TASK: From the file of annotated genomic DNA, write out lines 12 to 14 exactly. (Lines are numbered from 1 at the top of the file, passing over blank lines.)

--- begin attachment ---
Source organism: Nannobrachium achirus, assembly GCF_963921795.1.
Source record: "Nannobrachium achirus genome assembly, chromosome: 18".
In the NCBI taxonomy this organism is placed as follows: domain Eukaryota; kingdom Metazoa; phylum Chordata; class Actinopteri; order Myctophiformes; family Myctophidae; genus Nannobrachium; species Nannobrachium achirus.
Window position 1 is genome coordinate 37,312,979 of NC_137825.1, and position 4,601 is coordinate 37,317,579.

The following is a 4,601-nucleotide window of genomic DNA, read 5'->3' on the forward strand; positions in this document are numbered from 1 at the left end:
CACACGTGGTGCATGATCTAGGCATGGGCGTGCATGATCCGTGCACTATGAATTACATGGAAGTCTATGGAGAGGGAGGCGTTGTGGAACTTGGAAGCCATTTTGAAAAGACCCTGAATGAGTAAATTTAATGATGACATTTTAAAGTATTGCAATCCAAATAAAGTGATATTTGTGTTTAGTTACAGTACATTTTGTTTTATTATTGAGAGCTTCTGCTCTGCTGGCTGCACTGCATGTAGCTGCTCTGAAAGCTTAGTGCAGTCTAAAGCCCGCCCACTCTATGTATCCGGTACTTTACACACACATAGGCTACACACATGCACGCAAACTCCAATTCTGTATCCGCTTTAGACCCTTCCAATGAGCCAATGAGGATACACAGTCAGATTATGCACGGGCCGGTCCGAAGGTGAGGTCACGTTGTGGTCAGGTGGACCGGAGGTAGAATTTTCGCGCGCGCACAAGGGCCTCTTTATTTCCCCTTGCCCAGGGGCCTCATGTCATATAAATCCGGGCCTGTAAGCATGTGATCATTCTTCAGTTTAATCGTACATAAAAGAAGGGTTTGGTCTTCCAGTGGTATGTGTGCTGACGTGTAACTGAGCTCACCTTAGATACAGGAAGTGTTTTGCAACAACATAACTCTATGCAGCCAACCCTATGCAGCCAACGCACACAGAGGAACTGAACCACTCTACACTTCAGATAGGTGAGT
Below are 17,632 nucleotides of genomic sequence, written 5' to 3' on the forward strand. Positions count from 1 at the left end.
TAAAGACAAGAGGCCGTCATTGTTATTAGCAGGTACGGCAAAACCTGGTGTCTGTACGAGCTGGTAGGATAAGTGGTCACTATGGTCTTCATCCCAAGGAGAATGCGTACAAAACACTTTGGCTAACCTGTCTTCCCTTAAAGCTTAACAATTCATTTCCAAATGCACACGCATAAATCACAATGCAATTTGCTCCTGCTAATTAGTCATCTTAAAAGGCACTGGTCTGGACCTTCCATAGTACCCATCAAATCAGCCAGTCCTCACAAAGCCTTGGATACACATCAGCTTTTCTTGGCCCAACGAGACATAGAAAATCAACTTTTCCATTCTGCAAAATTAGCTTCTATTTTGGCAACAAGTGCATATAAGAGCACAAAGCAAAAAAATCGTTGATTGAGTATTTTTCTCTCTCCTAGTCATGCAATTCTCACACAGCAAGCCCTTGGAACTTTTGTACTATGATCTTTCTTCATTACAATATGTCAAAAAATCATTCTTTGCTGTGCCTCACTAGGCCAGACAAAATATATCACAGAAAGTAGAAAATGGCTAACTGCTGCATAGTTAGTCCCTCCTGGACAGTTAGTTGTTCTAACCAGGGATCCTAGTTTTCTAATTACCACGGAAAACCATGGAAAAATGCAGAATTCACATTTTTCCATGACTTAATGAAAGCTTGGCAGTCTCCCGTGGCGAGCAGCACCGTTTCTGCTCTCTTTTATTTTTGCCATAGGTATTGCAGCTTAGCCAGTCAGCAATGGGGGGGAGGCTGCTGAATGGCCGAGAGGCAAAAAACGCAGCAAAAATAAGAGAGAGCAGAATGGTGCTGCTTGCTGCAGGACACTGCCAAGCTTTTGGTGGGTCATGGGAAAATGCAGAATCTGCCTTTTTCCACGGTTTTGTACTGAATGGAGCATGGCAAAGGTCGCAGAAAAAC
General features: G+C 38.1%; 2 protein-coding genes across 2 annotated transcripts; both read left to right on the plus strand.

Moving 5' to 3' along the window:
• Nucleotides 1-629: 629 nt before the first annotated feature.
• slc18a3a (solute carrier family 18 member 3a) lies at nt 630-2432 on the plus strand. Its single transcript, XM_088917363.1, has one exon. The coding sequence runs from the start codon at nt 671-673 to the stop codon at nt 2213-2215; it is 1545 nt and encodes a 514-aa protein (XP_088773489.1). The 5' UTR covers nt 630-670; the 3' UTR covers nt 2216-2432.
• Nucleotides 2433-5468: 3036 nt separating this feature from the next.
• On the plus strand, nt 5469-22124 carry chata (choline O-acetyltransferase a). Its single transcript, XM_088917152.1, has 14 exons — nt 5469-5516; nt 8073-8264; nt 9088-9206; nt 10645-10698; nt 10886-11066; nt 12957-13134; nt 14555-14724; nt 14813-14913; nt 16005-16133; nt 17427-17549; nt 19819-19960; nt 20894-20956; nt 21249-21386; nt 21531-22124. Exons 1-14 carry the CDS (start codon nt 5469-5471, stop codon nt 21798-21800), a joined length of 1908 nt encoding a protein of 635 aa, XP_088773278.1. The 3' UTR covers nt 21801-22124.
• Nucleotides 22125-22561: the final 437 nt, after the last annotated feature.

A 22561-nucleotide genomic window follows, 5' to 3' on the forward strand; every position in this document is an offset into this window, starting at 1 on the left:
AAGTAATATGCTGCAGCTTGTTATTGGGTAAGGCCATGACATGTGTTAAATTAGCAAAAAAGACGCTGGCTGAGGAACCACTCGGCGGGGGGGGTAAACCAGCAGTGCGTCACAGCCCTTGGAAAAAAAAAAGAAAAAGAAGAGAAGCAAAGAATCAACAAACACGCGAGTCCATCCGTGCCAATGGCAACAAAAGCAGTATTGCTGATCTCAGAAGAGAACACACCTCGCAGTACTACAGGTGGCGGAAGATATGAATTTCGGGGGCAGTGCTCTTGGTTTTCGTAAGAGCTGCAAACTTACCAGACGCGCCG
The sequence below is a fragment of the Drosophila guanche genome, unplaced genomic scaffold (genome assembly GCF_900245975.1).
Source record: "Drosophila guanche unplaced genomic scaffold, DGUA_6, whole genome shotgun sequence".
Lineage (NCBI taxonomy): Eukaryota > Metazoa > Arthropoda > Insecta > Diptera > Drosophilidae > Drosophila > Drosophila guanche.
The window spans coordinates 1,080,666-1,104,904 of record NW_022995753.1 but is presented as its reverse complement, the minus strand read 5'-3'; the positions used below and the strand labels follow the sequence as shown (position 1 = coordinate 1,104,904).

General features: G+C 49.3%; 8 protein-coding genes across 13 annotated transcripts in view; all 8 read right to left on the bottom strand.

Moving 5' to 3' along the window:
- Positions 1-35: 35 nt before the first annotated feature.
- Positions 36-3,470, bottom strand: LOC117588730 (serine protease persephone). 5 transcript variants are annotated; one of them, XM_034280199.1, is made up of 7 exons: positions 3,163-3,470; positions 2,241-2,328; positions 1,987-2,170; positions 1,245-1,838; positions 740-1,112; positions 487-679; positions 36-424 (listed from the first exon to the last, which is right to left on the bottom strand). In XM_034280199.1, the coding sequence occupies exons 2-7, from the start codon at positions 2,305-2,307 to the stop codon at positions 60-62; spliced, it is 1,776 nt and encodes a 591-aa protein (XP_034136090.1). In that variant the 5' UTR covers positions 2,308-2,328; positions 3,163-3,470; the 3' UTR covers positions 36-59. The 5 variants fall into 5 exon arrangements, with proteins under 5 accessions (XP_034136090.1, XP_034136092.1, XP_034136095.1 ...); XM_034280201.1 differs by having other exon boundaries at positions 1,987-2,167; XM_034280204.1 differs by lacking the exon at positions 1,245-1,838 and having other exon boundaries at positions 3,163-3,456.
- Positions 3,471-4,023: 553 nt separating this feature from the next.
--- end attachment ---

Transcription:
• slc18a3a (solute carrier family 18 member 3a) lies at nt 630-2432 on the plus strand. Its single transcript, XM_088917363.1, has one exon. The coding sequence runs from the start codon at nt 671-673 to the stop codon at nt 2213-2215; it is 1545 nt and encodes a 514-aa protein (XP_088773489.1). The 5' UTR covers nt 630-670; the 3' UTR covers nt 2216-2432.
• Nucleotides 2433-5468: 3036 nt separating this feature from the next.
• On the plus strand, nt 5469-22124 carry chata (choline O-acetyltransferase a). Its single transcript, XM_088917152.1, has 14 exons — nt 5469-5516; nt 8073-8264; nt 9088-9206; nt 10645-10698; nt 10886-11066; nt 12957-13134; nt 14555-14724; nt 14813-14913; nt 16005-16133; nt 17427-17549; nt 19819-19960; nt 20894-20956; nt 21249-21386; nt 21531-22124. Exons 1-14 carry the CDS (start codon nt 5469-5471, stop codon nt 21798-21800), a joined length of 1908 nt encoding a protein of 635 aa, XP_088773278.1. The 3' UTR covers nt 21801-22124.